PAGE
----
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Issue #1684      May 13, 2015

Concern at Alice threat

The Northern Territory government has threatened to take children away from their parents if anti-social behaviour in Alice Springs continues. During and after the recent Easter holidays there were several incidents in Alice Springs, including rocks thrown at police officers, Chief Minister Adam Giles said.

“I’m giving the parents of the children responsible for this spate of violence a very clear message. Get your kids off the streets. Get them back to communities and back into school,” he said. “Otherwise, these children will be regarded as requiring protection and we will take immediate action. Parents should not doubt our resolve to do this.”

NT Children and Families Minister John Elferink said the government was taking a “zero-tolerance approach”.

“I have directed my department to take strong action and take children into care where the legal grounds are met,” he said. “Normally the department would see this as a last resort and be willing to work with parents, but these are not normal circumstances.

“Our advice is that many of the children throwing rocks and committing anti-social acts are from communities. If parents don’t want to see their children in care then they need to get off the grog and head back to their home community.”

But legal and Aboriginal organisations have slammed the government’s approach, saying that threatening to take children away is inflammatory, punitive and against its own guidelines.


Central Australian Aboriginal Legal Aid Service (CAALAS) chief executive Mark O’Reilly told the Koori Mail that child protection measures had not been designed as a punitive measure.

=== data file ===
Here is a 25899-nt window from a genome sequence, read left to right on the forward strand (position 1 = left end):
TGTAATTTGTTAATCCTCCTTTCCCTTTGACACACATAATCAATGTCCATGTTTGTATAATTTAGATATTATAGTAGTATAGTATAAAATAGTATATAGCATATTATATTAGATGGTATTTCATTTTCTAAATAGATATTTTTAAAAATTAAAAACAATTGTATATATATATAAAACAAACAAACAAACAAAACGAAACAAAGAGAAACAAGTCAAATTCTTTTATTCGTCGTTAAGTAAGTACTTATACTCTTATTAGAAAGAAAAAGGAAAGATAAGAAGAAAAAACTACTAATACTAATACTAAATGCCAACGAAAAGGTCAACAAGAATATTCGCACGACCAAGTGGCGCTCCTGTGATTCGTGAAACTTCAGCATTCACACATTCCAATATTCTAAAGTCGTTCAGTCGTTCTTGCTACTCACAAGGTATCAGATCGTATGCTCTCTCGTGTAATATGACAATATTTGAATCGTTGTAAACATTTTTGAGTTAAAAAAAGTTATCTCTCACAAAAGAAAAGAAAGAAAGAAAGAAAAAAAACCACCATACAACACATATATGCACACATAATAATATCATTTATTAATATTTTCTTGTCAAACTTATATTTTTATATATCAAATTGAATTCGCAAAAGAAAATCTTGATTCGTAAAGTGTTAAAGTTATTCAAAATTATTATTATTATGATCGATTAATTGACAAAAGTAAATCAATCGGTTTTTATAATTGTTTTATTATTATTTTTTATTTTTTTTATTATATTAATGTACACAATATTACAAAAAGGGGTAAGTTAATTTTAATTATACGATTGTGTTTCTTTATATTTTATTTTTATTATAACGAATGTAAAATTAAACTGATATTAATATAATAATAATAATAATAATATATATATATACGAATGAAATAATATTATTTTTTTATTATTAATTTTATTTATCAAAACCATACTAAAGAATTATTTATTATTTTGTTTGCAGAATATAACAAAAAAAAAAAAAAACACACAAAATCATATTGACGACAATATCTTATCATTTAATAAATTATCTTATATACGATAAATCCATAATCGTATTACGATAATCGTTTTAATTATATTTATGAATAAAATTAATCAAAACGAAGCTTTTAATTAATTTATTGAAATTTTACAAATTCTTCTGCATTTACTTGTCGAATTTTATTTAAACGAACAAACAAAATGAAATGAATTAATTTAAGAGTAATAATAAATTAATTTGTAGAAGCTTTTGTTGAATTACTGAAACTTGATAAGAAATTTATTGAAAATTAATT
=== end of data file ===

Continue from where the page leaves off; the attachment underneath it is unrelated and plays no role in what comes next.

“Basically, the government is saying, if kids don’t behave we’ll put them into care, which completely ignores the legislation that talks about when care and protection orders can be made,” he said.

“In this situation, the government seems to be circumventing that legal process and holding out threats for behaviours that nobody has any insight into yet.

“It does a lot to undermine the whole regime of care and protection.”

Aboriginal Peak Organisations of the NT spokesperson Priscilla Collins said the current rate of removal of Aboriginal children from their families is higher than at any other time in the NT’s history.

“Placing children into care is never a justified punishment,” Ms Collins said. “The proposed response reveals a government that is too ready to place all blame on Aboriginal parents but take no responsibility for its own failures in Aboriginal policy.”

Making Justice Work (MJW) coalition spokesperson Antoinette Carroll said the government had defunded a number of youth programs in Alice Springs, including vital after-hours initiatives, and slammed Mr Elferink for his approach.

“These comments are disturbing and disgraceful. They are clearly directed at Aboriginal people and are dangerously generalised, reinforcing negative and untrue stereotypes,” she said.

Koori Mail

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